franchising concept

Things to Consider Before Joining a Franchise

There are nearly 760,000 franchise businesses in America. Home cleaning services, retail food, hardware stores, or mobile phone repair services are just some of the franchises available in the market today. It’s a great time to become an entrepreneur and to invest. The opportunity is there for the taking. You need to make a decisive move.

But with the range of possibilities, you’re overwhelmed, and several questions are running through your mind, like will the lawn care startup costs be the same as a home cleaning service? How do I know which franchise is for me?

An Overview of Franchising in America

Famous food brands are still showing the way in franchising led by McDonald’s.

While it might be expensive, getting a franchise allows you to “skip” all the hassles of starting your business, including developing a product, establishing support for customers, or structuring your price. In a franchise, everything is handed to you, from the supplies to the training manual, to the financial system.

The downside is, it’s very costly. For example, you’ll need close to $960,000 to start operating a McDonald’s branch. Smaller franchising companies in a different industry will get you started running your business with maybe $250,000 or less.

Filtering Business Opportunities

business meeting

They can all help you make money if done the right way at the right location and with proper management. You’ll also need to be aware of the existing economic condition and consumer behavior. So consider the following things before diving into a franchise business:

  1. Inner reflection. Don’t quit your job yet if you haven’t done a complete deliberation about what owning a franchise means to you. It’s not a one or two-nights type of reflection, so you’ve made a decision. You need to ask yourself serious questions and answer them as honestly as you can. What’s your expectation about a franchise business? Will this be your primary source of income? Share your thoughts with trusted people. A different perspective can offer clarity and can push you towards making the right decision.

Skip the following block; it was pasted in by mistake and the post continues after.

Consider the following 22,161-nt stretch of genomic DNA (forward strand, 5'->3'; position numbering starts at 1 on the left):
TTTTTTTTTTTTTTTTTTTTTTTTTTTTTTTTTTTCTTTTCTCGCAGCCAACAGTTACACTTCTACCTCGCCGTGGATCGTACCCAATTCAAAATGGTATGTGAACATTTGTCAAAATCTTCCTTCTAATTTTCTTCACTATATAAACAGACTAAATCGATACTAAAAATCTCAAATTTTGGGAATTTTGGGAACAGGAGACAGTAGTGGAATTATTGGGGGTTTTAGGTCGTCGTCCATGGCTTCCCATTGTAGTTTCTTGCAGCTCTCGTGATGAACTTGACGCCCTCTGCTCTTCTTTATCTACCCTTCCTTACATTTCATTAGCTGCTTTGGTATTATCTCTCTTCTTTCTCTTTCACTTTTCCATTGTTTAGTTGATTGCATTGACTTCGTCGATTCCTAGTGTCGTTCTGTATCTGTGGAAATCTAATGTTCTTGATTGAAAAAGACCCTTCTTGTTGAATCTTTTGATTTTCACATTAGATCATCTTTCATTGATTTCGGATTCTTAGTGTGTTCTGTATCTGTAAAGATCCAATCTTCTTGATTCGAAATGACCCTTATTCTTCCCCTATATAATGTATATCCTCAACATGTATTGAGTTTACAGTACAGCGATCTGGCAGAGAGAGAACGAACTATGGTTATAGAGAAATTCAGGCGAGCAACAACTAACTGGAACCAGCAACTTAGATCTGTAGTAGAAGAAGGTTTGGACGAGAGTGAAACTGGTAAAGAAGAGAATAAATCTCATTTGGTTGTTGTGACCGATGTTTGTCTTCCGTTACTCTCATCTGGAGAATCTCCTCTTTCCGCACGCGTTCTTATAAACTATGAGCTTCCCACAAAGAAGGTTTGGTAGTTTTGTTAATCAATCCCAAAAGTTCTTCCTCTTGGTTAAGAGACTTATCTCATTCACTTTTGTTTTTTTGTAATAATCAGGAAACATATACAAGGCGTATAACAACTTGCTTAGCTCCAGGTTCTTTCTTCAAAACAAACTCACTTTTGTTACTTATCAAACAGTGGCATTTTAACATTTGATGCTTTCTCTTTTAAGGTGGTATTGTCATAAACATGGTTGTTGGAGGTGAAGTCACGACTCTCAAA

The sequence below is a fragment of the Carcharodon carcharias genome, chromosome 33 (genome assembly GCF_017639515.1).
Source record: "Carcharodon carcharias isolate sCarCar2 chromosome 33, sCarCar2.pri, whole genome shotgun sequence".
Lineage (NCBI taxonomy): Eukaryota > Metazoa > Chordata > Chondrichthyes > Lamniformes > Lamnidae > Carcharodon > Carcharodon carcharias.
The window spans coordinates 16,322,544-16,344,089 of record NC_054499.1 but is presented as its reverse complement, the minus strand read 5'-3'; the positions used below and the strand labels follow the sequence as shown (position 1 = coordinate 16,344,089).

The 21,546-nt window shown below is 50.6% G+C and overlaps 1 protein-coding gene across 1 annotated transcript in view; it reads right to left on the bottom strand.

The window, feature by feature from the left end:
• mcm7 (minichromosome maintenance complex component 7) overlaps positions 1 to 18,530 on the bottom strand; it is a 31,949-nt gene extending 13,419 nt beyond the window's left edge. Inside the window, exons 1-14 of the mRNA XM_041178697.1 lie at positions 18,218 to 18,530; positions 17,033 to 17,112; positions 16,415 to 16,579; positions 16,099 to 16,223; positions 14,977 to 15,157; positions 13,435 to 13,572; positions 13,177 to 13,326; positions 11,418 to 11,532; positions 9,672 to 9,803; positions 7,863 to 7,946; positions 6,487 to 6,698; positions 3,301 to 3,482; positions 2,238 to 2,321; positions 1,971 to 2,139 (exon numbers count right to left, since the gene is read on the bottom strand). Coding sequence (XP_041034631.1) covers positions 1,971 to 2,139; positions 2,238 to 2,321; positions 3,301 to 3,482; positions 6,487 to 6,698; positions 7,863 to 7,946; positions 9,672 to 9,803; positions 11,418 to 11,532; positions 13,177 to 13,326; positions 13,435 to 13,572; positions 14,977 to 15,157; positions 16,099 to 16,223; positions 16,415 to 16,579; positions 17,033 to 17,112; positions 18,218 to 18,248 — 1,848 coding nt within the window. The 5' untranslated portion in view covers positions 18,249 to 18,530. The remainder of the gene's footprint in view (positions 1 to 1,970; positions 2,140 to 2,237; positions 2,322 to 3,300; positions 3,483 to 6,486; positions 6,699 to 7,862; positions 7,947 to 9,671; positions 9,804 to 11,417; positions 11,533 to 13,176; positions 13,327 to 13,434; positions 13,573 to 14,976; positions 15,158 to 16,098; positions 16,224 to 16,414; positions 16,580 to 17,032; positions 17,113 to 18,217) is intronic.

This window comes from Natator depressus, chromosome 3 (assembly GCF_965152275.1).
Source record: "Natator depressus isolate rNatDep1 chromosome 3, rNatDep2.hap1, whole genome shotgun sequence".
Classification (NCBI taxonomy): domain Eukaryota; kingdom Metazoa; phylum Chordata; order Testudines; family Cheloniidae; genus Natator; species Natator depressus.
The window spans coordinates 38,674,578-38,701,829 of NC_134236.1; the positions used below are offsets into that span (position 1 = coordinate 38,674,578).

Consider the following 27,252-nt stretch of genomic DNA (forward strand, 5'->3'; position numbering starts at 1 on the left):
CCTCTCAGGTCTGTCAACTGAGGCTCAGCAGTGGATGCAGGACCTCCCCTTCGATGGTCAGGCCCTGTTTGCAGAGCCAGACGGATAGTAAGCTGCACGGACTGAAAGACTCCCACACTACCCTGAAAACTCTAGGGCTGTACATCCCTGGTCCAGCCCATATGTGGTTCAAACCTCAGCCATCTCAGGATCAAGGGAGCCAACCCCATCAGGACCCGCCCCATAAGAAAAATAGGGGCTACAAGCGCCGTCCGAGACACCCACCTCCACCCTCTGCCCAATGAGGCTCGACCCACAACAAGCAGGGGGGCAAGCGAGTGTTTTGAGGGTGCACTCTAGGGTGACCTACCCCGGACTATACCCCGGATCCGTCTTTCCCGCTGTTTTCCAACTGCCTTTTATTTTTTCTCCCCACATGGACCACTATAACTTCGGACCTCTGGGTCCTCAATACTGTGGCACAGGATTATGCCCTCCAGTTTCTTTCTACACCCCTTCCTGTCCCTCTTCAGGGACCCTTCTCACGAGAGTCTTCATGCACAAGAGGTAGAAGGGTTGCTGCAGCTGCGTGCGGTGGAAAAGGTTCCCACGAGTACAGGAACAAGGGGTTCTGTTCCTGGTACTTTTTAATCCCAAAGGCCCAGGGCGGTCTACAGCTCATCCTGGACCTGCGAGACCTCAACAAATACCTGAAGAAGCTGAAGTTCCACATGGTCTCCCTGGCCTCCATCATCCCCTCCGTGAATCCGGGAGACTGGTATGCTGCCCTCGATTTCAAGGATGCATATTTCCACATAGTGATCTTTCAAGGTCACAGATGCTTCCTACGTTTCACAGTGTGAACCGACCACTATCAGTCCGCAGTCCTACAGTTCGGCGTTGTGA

2. Understand the market. Several sandwich franchises opened in the last six months in your city and neighboring cities. Is it still going to be the same for the next six months and next year? You need to understand the market first and what it wants before deciding which franchise it is that you like. Remember, it’s not what franchise you like, but rather the product that the market will respond to.
  3. Your financial position. Experts suggest that the money that you should prepare should be at least twice the amount that you will pay the franchisor. So, if the franchisor is asking for $150,000, have at least $300,000 in your bank account before signing an agreement. The additional amount is your buffer to get you going as part of your capital and to fund your cash flow. Remember, you would have to pay business registration and licensing fees. That will come from the extra amount you set aside. Figure this out at the very beginning to avoid disappointment.
  4. Vet your franchisor. Scrutinize every detail of the franchisor’s business and the contract agreement, including their philosophy and their vision. What’s their character like? Can you see yourself forging a long-term relationship with them?

This list is, by far, not comprehensive. You also need to understand your strengths. But these key points should be a good start before you make a final decision.

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